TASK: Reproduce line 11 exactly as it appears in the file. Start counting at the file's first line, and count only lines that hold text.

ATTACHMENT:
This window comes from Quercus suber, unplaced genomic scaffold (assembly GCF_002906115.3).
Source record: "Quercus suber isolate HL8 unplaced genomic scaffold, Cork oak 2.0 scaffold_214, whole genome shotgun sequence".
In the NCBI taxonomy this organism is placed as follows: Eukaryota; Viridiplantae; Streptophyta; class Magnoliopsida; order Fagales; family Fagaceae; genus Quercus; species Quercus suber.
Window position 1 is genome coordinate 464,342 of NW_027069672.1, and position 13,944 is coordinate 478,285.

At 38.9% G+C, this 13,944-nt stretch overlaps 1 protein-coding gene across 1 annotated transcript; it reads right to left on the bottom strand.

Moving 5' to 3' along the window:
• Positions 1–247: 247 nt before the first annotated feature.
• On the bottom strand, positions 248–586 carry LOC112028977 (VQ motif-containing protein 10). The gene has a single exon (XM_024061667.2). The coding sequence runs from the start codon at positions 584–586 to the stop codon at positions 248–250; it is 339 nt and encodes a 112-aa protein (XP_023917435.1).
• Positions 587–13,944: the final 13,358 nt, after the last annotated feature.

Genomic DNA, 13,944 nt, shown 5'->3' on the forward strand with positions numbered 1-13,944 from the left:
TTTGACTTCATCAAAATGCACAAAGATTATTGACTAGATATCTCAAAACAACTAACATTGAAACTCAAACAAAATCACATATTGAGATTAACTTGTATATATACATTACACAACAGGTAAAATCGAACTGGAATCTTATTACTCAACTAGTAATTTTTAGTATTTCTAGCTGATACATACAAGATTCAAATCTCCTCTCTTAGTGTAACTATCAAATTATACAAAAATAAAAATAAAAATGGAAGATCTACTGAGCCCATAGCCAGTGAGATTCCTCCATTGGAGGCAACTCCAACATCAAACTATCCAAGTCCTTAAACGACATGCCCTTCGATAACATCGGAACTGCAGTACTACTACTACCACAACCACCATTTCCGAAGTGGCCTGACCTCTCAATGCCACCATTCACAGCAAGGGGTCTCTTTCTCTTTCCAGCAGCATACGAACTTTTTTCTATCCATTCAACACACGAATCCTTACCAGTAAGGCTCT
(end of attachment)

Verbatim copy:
TTTGACTTCATCAAAATGCACAAAGATTATTGACTAGATATCTCAAAACAACTAACATTGAAACTCAAACAAAATCACATATTGAGATTAACTTGTATATATACATTACACAACAGGTAAAATCGAACTGGAATCTTATTACTCAACTAGTAATTTTTAGTATTTCTAGCTGATACATACAAGATTCAAATCTCCTCTCTTAGTGTAACTATCAAATTATACAAAAATAAAAATAAAAATGGAAGATCTACTGAGCCCATAGCCAGTGAGATTCCTCCATTGGAGGCAACTCCAACATCAAACTATCCAAGTCCTTAAACGACATGCCCTTCGATAACATCGGAACTGCAGTACTACTACTACCACAACCACCATTTCCGAAGTGGCCTGACCTCTCAATGCCACCATTCACAGCAAGGGGTCTCTTTCTCTTTCCAGCAGCATACGAACTTTTTTCTATCCATTCAACACACGAATCCTTACCAGTAAGGCTCT